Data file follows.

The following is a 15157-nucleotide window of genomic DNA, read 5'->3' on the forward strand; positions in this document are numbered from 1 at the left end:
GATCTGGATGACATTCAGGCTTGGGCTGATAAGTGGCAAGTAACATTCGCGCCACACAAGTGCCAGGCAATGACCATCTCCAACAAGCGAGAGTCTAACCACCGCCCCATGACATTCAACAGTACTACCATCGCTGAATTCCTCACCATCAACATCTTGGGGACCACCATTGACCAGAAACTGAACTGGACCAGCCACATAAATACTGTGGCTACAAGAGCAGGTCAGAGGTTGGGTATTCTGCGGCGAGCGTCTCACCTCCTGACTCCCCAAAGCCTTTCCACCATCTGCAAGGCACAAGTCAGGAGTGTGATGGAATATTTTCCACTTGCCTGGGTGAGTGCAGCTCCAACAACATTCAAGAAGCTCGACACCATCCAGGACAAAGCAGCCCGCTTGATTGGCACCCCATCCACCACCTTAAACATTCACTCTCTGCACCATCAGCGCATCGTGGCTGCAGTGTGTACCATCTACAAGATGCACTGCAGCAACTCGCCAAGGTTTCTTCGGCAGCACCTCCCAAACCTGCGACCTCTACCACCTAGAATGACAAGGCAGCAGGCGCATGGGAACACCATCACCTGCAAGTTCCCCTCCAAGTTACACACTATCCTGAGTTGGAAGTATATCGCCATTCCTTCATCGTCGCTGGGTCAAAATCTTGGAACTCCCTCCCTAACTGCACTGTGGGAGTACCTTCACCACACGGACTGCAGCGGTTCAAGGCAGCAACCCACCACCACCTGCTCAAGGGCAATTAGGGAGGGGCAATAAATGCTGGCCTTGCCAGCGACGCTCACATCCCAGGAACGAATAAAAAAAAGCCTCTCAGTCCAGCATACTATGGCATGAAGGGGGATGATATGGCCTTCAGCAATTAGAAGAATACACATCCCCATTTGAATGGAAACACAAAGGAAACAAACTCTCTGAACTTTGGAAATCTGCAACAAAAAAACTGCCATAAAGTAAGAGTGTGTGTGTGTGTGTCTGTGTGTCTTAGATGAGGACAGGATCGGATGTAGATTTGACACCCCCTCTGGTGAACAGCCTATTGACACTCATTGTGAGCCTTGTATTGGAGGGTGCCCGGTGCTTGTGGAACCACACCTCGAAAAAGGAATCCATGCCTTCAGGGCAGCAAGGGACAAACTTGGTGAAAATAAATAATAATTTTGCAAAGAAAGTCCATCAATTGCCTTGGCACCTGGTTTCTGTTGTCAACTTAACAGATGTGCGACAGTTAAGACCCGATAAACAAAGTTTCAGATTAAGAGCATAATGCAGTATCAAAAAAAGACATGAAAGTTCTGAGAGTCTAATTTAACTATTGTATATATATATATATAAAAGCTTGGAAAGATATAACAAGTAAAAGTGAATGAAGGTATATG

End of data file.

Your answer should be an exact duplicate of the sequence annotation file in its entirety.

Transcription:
The following is a 15157-nucleotide window of genomic DNA, read 5'->3' on the forward strand; positions in this document are numbered from 1 at the left end:
GATCTGGATGACATTCAGGCTTGGGCTGATAAGTGGCAAGTAACATTCGCGCCACACAAGTGCCAGGCAATGACCATCTCCAACAAGCGAGAGTCTAACCACCGCCCCATGACATTCAACAGTACTACCATCGCTGAATTCCTCACCATCAACATCTTGGGGACCACCATTGACCAGAAACTGAACTGGACCAGCCACATAAATACTGTGGCTACAAGAGCAGGTCAGAGGTTGGGTATTCTGCGGCGAGCGTCTCACCTCCTGACTCCCCAAAGCCTTTCCACCATCTGCAAGGCACAAGTCAGGAGTGTGATGGAATATTTTCCACTTGCCTGGGTGAGTGCAGCTCCAACAACATTCAAGAAGCTCGACACCATCCAGGACAAAGCAGCCCGCTTGATTGGCACCCCATCCACCACCTTAAACATTCACTCTCTGCACCATCAGCGCATCGTGGCTGCAGTGTGTACCATCTACAAGATGCACTGCAGCAACTCGCCAAGGTTTCTTCGGCAGCACCTCCCAAACCTGCGACCTCTACCACCTAGAATGACAAGGCAGCAGGCGCATGGGAACACCATCACCTGCAAGTTCCCCTCCAAGTTACACACTATCCTGAGTTGGAAGTATATCGCCATTCCTTCATCGTCGCTGGGTCAAAATCTTGGAACTCCCTCCCTAACTGCACTGTGGGAGTACCTTCACCACACGGACTGCAGCGGTTCAAGGCAGCAACCCACCACCACCTGCTCAAGGGCAATTAGGGAGGGGCAATAAATGCTGGCCTTGCCAGCGACGCTCACATCCCAGGAACGAATAAAAAAAAGCCTCTCAGTCCAGCATACTATGGCATGAAGGGGGATGATATGGCCTTCAGCAATTAGAAGAATACACATCCCCATTTGAATGGAAACACAAAGGAAACAAACTCTCTGAACTTTGGAAATCTGCAACAAAAAAACTGCCATAAAGTAAGAGTGTGTGTGTGTGTGTCTGTGTGTCTTAGATGAGGACAGGATCGGATGTAGATTTGACACCCCCTCTGGTGAACAGCCTATTGACACTCATTGTGAGCCTTGTATTGGAGGGTGCCCGGTGCTTGTGGAACCACACCTCGAAAAAGGAATCCATGCCTTCAGGGCAGCAAGGGACAAACTTGGTGAAAATAAATAATAATTTTGCAAAGAAAGTCCATCAATTGCCTTGGCACCTGGTTTCTGTTGTCAACTTAACAGATGTGCGACAGTTAAGACCCGATAAACAAAGTTTCAGATTAAGAGCATAATGCAGTATCAAAAAAAGACATGAAAGTTCTGAGAGTCTAATTTAACTATTGTATATATATATATATAAAAGCTTGGAAAGATATAACAAGTAAAAGTGAATGAAGGTATATG